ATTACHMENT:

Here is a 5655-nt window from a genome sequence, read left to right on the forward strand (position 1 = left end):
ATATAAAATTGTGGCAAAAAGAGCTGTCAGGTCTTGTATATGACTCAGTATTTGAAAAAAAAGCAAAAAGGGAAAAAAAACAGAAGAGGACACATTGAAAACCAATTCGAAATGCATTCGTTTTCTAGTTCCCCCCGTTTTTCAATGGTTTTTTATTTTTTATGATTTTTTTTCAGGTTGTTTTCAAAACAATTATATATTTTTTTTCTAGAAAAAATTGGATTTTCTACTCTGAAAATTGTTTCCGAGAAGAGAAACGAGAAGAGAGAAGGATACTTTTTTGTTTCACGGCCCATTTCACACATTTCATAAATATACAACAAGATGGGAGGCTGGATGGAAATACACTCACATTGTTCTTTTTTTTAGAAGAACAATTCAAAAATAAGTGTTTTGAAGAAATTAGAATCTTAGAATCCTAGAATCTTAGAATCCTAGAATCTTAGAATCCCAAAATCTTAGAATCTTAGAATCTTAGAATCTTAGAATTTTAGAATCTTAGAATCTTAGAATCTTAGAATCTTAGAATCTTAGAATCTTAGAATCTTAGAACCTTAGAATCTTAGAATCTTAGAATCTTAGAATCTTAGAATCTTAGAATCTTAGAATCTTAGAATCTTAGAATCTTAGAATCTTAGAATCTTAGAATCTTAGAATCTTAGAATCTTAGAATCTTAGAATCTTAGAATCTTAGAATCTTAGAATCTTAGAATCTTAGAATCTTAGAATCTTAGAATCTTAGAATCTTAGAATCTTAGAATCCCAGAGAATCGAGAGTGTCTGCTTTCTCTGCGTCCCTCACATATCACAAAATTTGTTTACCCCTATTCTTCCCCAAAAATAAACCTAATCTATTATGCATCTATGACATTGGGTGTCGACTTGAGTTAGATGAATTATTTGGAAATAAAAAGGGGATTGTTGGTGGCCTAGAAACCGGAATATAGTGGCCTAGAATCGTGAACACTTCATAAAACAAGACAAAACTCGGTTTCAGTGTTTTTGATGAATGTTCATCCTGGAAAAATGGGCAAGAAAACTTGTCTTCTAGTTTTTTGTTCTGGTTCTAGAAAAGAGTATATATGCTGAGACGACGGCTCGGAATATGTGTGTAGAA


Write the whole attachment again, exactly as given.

Here is a 5655-nt window from a genome sequence, read left to right on the forward strand (position 1 = left end):
ATATAAAATTGTGGCAAAAAGAGCTGTCAGGTCTTGTATATGACTCAGTATTTGAAAAAAAAGCAAAAAGGGAAAAAAAACAGAAGAGGACACATTGAAAACCAATTCGAAATGCATTCGTTTTCTAGTTCCCCCCGTTTTTCAATGGTTTTTTATTTTTTATGATTTTTTTTCAGGTTGTTTTCAAAACAATTATATATTTTTTTTCTAGAAAAAATTGGATTTTCTACTCTGAAAATTGTTTCCGAGAAGAGAAACGAGAAGAGAGAAGGATACTTTTTTGTTTCACGGCCCATTTCACACATTTCATAAATATACAACAAGATGGGAGGCTGGATGGAAATACACTCACATTGTTCTTTTTTTTAGAAGAACAATTCAAAAATAAGTGTTTTGAAGAAATTAGAATCTTAGAATCCTAGAATCTTAGAATCCTAGAATCTTAGAATCCCAAAATCTTAGAATCTTAGAATCTTAGAATCTTAGAATTTTAGAATCTTAGAATCTTAGAATCTTAGAATCTTAGAATCTTAGAATCTTAGAATCTTAGAACCTTAGAATCTTAGAATCTTAGAATCTTAGAATCTTAGAATCTTAGAATCTTAGAATCTTAGAATCTTAGAATCTTAGAATCTTAGAATCTTAGAATCTTAGAATCTTAGAATCTTAGAATCTTAGAATCTTAGAATCTTAGAATCTTAGAATCTTAGAATCTTAGAATCTTAGAATCTTAGAATCTTAGAATCTTAGAATCTTAGAATCCCAGAGAATCGAGAGTGTCTGCTTTCTCTGCGTCCCTCACATATCACAAAATTTGTTTACCCCTATTCTTCCCCAAAAATAAACCTAATCTATTATGCATCTATGACATTGGGTGTCGACTTGAGTTAGATGAATTATTTGGAAATAAAAAGGGGATTGTTGGTGGCCTAGAAACCGGAATATAGTGGCCTAGAATCGTGAACACTTCATAAAACAAGACAAAACTCGGTTTCAGTGTTTTTGATGAATGTTCATCCTGGAAAAATGGGCAAGAAAACTTGTCTTCTAGTTTTTTGTTCTGGTTCTAGAAAAGAGTATATATGCTGAGACGACGGCTCGGAATATGTGTGTAGAA